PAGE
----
Tampa, Florida Airport People Movers

From nycsubway.org


Tampa International Airport peoplemover approaching the main terminal from Airside A, June 2000. Photo by David Pirmann.


If you're a transit fan "stuck" in Florida for a weekend, there could be worse places to spend some time than at the Tampa International Airport. No less than 7 different "lines" serve the terminal buildings.


The Tampa Airport has a unique system of "airside" pods connected to the central core by monorail-style people mover systems. Each pod is serviced by two tracks with a 1-car or 2-car shuttle going back and forth on its track. The oldest ones were installed when the airport first opened circa 1971-1975 (airside B, D, E). Both Airside B and Airside E are currently closed for rebuilding; Airside D had it's 24 year old shuttle cars replaced within the past few years. The newest pods, Airside A and Airside F, have two-car trains on each track. The cars are serviced at the airsides, a bay underneath the platforms is visible when arriving at Airside A, for instance. The platforms have edge doors that resemble elevator doors. The Airside A line is somewhat different from the others; it is curved and slopes downhill from terminal to pod. It takes approximately 45-60 seconds to travel between terminal and pod.

Parking Decks

The short-term and long-term parking decks are connected on Level 5 by a people mover loop system. There are three stations in the terminal (well, it's really four but one is on a single-track section and the car doors open on both sides- they call this two stations), and four in the parking desk, each named for a famous aviator. The small cars change ends at the single track stub at Sikorsky/Yeager station, stop at Armstrong station (still in the terminal building) and run in a counterclockwise loop around the parking structure (making stops at Wright, Jannus, Goddard, and Lindberg stations) before returning to the terminal, with a stop at Earheart station (directly across from Armstrong station). Inside the parking structure there is a loop track for holding out of service cars. The cars operate similar to a horizontal elevator. Each station has a monitor showing the locations of the cars and there is a "press to call" button like an elevator. You can also walk between the stations along the trackway, which is on the other side of a fence.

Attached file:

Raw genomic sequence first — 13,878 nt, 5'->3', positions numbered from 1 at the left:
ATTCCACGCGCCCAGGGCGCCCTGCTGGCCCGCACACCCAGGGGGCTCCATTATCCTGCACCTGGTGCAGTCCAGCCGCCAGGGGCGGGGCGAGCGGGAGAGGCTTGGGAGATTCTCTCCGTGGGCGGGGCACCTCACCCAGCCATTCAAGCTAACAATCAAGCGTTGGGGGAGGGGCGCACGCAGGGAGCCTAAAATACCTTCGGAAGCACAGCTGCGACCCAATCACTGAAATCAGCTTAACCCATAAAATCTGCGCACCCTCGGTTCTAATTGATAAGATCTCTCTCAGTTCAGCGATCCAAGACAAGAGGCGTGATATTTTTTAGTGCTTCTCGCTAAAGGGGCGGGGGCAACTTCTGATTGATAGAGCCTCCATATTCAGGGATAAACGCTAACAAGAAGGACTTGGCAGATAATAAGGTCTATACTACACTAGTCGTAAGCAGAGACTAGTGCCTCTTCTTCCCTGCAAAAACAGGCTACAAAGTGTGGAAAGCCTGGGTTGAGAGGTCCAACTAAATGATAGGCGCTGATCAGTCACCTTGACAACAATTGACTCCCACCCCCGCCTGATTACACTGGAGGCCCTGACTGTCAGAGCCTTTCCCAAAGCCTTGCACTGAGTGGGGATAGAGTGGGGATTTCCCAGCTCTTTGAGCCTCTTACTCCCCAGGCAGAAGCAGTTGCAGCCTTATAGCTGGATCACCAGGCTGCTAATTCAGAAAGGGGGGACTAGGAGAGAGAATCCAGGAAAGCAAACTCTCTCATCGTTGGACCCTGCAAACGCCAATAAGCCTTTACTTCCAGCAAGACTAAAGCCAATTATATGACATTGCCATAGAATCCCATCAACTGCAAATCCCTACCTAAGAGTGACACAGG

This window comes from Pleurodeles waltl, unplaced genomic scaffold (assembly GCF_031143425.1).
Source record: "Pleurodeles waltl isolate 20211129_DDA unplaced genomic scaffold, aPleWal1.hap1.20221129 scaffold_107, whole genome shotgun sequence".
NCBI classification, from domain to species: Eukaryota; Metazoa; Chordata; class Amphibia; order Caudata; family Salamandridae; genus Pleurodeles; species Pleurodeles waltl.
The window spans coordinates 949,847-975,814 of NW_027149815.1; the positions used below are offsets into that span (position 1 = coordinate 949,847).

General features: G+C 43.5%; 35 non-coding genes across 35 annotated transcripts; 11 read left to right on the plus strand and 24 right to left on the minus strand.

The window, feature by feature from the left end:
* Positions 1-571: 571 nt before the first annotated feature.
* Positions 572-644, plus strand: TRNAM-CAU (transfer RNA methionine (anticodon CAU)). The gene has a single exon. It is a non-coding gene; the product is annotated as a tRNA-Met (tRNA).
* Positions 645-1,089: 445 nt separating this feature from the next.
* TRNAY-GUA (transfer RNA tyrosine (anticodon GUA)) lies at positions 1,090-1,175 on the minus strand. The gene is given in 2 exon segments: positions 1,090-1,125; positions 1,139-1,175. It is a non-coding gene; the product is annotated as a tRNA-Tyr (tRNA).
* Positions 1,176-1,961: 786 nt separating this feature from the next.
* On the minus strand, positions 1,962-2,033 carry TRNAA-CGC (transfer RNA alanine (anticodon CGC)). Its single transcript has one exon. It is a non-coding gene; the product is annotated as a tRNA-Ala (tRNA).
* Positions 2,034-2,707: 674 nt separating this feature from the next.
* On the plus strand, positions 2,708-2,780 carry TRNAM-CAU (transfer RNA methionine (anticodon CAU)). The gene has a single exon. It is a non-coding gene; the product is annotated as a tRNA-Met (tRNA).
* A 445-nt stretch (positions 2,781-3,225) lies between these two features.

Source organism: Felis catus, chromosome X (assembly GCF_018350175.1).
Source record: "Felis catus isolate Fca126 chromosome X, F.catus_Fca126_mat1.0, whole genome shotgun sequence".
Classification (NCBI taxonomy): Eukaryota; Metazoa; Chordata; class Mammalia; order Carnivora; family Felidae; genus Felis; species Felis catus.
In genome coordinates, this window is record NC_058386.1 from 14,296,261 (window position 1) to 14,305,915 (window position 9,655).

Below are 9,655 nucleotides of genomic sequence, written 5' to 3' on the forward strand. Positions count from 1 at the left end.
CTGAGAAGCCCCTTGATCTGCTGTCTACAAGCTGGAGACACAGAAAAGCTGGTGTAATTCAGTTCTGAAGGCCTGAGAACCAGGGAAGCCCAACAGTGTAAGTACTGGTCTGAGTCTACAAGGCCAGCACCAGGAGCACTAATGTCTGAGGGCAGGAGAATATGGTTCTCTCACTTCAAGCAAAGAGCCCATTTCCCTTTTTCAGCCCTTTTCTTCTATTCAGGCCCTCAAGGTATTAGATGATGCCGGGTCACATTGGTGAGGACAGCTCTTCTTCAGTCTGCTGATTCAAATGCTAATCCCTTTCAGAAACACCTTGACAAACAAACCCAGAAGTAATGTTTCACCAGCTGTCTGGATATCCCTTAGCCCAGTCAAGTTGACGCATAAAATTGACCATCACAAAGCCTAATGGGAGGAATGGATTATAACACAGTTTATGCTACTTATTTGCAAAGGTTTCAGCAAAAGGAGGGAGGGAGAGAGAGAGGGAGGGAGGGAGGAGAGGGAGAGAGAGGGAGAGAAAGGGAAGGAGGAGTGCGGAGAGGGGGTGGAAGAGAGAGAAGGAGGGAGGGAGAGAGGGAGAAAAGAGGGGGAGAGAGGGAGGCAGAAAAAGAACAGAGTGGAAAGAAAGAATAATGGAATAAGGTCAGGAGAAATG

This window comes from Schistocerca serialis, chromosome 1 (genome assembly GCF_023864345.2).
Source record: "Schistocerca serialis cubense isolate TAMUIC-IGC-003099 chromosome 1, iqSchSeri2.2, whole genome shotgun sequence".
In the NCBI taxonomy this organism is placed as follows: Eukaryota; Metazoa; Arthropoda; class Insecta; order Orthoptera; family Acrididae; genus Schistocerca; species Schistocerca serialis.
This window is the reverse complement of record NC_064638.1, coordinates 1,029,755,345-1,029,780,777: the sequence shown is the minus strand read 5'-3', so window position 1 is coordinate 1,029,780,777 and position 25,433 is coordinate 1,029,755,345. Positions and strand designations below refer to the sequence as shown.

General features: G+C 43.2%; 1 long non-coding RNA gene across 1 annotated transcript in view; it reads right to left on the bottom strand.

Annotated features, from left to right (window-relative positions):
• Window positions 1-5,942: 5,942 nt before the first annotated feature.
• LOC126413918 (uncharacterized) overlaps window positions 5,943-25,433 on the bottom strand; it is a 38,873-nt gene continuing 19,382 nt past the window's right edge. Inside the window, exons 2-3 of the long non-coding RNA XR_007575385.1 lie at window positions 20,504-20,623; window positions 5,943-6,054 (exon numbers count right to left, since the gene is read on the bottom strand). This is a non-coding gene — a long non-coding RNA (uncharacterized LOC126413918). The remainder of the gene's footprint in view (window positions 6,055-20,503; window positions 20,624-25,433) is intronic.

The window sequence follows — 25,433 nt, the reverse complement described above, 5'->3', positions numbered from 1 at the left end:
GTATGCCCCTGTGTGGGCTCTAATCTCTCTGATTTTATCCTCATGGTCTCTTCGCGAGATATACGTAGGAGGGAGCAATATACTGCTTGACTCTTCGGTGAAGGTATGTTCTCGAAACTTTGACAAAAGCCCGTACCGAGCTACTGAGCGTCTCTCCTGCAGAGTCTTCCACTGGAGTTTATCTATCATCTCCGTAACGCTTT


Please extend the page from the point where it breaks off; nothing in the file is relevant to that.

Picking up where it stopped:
Photo Gallery

Five Random Images

Image 13219

(318k, 1044x788)
Photo by: David Pirmann
Location: Airside A

Image 13230

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Photo by: David Pirmann
Location: Airside B

Image 13238

(318k, 1044x788)
Photo by: David Pirmann
Location: Airside C

Image 13239

(328k, 1044x788)
Photo by: David Pirmann
Location: Airside D

Image 13240

(249k, 1044x788)
Photo by: David Pirmann
Location: Airside D

More Images: 1-44

Page Credits

By David Pirmann.

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